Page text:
Aristotle and the function argument

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Information about Aristotle and the function argument

Published on February 4, 2008

Author: Manuele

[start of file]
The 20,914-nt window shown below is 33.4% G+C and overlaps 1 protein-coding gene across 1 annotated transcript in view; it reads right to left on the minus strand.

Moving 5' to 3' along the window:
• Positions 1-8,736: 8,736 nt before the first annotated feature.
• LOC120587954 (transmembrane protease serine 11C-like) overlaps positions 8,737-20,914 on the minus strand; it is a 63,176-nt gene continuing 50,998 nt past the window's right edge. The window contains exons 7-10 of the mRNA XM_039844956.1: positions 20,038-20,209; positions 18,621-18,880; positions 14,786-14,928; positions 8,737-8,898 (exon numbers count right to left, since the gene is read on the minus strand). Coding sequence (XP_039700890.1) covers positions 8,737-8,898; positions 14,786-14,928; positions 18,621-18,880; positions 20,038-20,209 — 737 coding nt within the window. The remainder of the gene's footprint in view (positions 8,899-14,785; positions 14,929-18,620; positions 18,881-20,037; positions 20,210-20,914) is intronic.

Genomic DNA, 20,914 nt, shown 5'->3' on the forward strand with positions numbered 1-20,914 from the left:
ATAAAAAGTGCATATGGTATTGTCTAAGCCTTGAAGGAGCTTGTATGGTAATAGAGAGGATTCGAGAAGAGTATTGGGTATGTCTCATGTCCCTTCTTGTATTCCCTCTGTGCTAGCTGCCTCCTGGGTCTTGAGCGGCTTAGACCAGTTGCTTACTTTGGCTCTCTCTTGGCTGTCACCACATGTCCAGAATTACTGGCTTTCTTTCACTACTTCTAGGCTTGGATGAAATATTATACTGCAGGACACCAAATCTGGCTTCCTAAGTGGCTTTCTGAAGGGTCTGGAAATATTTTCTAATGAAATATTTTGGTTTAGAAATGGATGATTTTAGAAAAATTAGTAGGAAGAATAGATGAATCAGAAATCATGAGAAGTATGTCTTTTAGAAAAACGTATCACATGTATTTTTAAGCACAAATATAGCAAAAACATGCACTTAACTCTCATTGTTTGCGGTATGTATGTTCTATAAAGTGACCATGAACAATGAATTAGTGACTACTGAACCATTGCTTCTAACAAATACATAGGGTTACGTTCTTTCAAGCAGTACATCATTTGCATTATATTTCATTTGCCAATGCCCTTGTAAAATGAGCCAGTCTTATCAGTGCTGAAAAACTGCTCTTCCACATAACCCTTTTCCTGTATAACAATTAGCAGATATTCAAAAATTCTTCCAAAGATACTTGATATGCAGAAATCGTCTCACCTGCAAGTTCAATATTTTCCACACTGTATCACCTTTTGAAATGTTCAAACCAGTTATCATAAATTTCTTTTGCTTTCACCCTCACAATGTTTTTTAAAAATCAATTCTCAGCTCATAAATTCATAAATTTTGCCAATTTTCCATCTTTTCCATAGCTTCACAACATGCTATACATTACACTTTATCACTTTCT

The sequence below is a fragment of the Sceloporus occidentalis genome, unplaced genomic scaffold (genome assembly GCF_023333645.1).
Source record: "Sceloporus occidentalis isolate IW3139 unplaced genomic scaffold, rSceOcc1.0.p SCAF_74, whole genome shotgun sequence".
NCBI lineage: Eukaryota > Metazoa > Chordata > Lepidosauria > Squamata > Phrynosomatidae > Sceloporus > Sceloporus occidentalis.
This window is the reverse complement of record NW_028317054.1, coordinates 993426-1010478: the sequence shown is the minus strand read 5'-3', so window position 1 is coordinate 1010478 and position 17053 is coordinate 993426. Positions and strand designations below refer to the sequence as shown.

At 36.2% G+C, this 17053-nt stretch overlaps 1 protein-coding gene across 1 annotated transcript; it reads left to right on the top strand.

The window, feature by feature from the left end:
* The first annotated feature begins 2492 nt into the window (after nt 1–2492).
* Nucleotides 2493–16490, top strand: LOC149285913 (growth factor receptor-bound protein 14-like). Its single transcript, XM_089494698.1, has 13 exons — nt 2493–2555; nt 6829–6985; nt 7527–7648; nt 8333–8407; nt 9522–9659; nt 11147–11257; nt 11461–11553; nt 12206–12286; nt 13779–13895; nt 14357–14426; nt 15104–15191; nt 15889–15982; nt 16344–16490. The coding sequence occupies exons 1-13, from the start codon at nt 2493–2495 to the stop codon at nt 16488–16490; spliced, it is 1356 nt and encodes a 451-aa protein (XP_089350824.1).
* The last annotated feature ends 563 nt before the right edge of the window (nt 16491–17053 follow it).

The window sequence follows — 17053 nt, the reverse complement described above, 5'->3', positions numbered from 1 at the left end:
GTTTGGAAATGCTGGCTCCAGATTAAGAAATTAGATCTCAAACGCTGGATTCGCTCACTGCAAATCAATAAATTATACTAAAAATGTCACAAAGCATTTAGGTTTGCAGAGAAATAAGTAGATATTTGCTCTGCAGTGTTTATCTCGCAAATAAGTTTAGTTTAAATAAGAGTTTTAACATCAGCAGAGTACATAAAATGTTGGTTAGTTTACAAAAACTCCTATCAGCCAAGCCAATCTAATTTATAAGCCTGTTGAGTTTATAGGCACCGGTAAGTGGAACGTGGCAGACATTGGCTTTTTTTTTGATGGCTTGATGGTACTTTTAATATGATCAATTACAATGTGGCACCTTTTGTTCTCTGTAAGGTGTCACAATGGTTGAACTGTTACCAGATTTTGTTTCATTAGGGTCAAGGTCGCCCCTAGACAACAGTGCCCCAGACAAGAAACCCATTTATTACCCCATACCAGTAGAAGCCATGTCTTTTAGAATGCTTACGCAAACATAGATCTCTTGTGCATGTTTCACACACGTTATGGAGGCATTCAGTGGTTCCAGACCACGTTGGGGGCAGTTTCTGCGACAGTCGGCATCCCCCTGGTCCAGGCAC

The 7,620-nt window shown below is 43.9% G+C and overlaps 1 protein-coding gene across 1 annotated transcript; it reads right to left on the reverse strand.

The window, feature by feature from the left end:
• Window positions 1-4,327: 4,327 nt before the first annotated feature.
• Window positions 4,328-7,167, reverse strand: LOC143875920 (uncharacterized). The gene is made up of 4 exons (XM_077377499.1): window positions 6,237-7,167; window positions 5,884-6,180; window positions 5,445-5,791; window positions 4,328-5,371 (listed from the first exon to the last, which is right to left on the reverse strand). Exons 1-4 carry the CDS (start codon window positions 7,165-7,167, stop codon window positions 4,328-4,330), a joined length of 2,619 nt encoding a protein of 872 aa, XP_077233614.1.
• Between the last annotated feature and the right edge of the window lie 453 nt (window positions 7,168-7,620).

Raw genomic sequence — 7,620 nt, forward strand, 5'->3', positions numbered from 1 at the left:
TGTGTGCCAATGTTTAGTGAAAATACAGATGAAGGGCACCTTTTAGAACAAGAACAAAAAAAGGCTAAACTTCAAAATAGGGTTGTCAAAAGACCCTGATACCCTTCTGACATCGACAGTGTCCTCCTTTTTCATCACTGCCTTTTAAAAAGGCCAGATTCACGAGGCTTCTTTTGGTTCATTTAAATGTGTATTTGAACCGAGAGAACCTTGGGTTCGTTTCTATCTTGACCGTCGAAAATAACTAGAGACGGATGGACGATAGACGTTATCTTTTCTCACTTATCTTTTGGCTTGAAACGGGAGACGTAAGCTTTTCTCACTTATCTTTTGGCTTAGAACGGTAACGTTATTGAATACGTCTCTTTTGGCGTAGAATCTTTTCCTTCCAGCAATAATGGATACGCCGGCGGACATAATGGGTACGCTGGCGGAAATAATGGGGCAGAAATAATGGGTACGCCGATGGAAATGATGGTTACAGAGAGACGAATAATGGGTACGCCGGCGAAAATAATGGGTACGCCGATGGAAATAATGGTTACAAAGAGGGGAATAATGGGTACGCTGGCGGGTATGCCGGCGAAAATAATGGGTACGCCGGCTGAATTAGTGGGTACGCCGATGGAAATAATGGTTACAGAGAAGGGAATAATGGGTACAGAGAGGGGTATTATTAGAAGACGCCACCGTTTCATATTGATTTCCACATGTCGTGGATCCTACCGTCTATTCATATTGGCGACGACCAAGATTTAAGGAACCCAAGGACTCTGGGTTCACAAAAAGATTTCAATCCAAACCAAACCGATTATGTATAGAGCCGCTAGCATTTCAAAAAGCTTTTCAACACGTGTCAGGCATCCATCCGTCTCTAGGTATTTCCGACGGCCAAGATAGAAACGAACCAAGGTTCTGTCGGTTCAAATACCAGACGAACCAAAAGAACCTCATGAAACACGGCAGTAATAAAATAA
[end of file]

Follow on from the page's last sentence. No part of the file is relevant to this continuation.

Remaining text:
Aristotle:  Aristotle The ‘function’ argument and the good life for man Aristotle:  Aristotle Born 384 Entered Plato’s Academy 367, stayed there till Plato’s death in 347 Travelled, taught Philip of Macedon’s son Alexander (‘the Great’), returned to Athens Founded Lyceum, taught 334-323 Died 322 Aristotle:  Aristotle Surviving works are lecture notes, including two versions of lectures on ethics, ‘Nicomachean Ethics’ and ‘Eudemian Ethics’ Tension between Platonist and anti-Platonist Book I: two interwoven themes:  Book I: two interwoven themes The core argument – employs Platonic scheme of good/happiness/virtue/reason: chapters i, first half of iv, v, vii, xiii Anti-Platonic digressions on method: chapters ii, iii, second half of iv, vi, end of vii Chapters viii-xii compare core argument with popular views Aristotle’s anti-Platonism:  Aristotle’s anti-Platonism Chapter vi: there is no Platonic form of ‘good’. ‘Good’ is used in different senses. Contrast between theoretical and practical knowledge. Practical knowledge deals with particulars. ‘Knowing how to…’ rather than ‘knowing that…’. Aristotle’s anti-Platonism:  Aristotle’s anti-Platonism End of chapter vi: ‘What advantage will a weaver or a carpenter get from knowledge of “the good itself”? How will someone be a better doctor or a better general for having seen “the idea itself”? The doctor is not concerned with “health”, but with a person’s health, or rather this particular person’s health. He treats the individual.’ Aristotle’s anti-Platonism:  Aristotle’s anti-Platonism If ethics is practical and concerned with particulars, it cannot be an exact science. Rough generalisations from experience. Must first have practical knowledge of how to live. ‘Lectures on ethics are not suitable for the young.’ The core argument:  The core argument Ch i: All activities aim at an end or purpose which is a good. Ch iv: The highest good which our actions aim at is happiness. Ch v: What is happiness? Some popular answers: pleasure, honour, contemplation, money Ch vii: The ultimate end is that which is never sought as a means to something else - happiness. What is happiness? The ‘function argument’ – activity in accordance with reason – virtue. Ch xiii: The parts of the soul. Virtue = rule of rational part over irrational part. Ch i: All activities aim at some good.:  Ch i: All activities aim at some good. Some activities subordinate to others. Must be an ultimate good, otherwise an infinite regress. ‘We do not choose everything for the sake of something else, for this would go on to infinity and our aim would be empty and futile. So there must be some end (telos) of our activities which we want for its own sake. It is clear that this is the good and the best.’ Ch i: All activities aim at some good.:  Ch i: All activities aim at some good. A teleological conception. Is this question-begging? Must all activity be end-directed? What about a Kantian conception of morality? Doing the right thing simply because it is right – duty for duty’s sake. Aristotle allows that some activities can be ends in themselves. Does this then make his position vacuous? Ch iv: The highest good which our actions aim at is happiness.:  Ch iv: The highest good which our actions aim at is happiness. Again, is this question-begging? Again, what about a Kantian conception? More plausible in Greek – ‘eudaimonia’ not a particular mental state but one’s life going well as a whole. See chapters ix-xi. Ch vii: Further defence of claim that happiness is the ultimate good:  Ch vii: Further defence of claim that happiness is the ultimate good Aristotle accepts that other things are aimed at for their own sake – honour, pleasure, intelligence, the virtues. Happiness the one thing aimed at solely as an end in itself – the other goods are also means to happiness – so happiness is the most final good (to teleiotaton). Is this a non sequitur? Does Aristotle regard happiness as a ‘dominant’ end or an ‘inclusive’ end? Ch vii: The ‘function’ argument.:  Ch vii: The ‘function’ argument. To know what happiness for human beings consists in, we need to know the ‘function’ (‘ergon’) of a human being. Is Aristotle right that human beings have a distinctive function? Do human beings have a function?:  Do human beings have a function? Sartre: ‘If one considers an article of manufacture – as for example a book or a paper-knife – one sees that it has been made by an artisan and…serves a definite purpose. When we think of God as the creator, we are thinking of him…as a supernal artisan…. Thus the conception of man in the mind of God is comparable to that of the paper-knife in the mind of the artisan.... If God does not exist there is at least one being whose existence comes before its essence, a being which exists before it can be defined by any conception of it…. There is no human nature, because there is no God to have a conception of it…. Man is nothing else but that which he makes of himself.’ Aristotle’s ‘function’ argument:  Aristotle’s ‘function’ argument Aristotle does not use the ‘artefact’ analogy. He uses two other analogies: Analogy between function of parts (eye, hand, foot) and function of whole; Analogy with social roles (carpenters, shoemakers). (a) Analogy of parts and whole.:  (a) Analogy of parts and whole. Just as the organs each perform their proper function, so the organism as a whole can function well. A biological conception of humans. The scale of nature: plants have nutrition and growth, animals have sentience, humans have reason. A being flourishes if it lives the life appropriate to its species. (b) Analogy with social roles:  (b) Analogy with social roles Humans are not only biological beings but social beings. Chapter ii: Ethics is a branch of politics. Aristotle’s Politics Book I: ‘Man is a social animal’. To live a good human life is to live as a good member of a human society. Aristotle Politics Book I:  Aristotle Politics Book I ‘A human being is more a social animal than a bee or any other herd animal. Nature does nothing without a purpose; and man alone of the animals possesses speech (‘logos’, = ‘reason’). Voice can indicate pleasure and pain…, but speech is for indicating what is useful and harmful, and so also what is just and unjust. This is what is specific to humans in comparison with other animals, that they alone have an awareness of good and bad and just and unjust and so on, and it is sharing in these things that makes a household and a polis.’ The ‘function’ argument:  The ‘function’ argument Aristotle’s conclusion: Leading a fully human life, fulfilling our human function, is: Living in accordance with reason; Living in accordance with the distinctive human excellences, virtues. (areté) To know what this consists in, we need to look at the structure of the human soul. Chapter xiii: the parts of the soul:  Chapter xiii: the parts of the soul The rational part (logos) The appetitive part – not itself rational but responsive to reason The vegetative part – has nothing to do with reason. So human excellence, virtue, consists in the proper relation between reason and the desires and emotions. Again a functional conception – each part playing its proper role. Virtue, reason and happiness:  Virtue, reason and happiness Will see in Book 2 how Aristotle spells out details of virtues as dispositions in which desires and emotions are properly guided by reason, and why this constitutes eudaimonia. A very Platonic conception. Concluding question: Is Aristotle’s Platonic core argument consistent with his anti-Platonic remarks about method?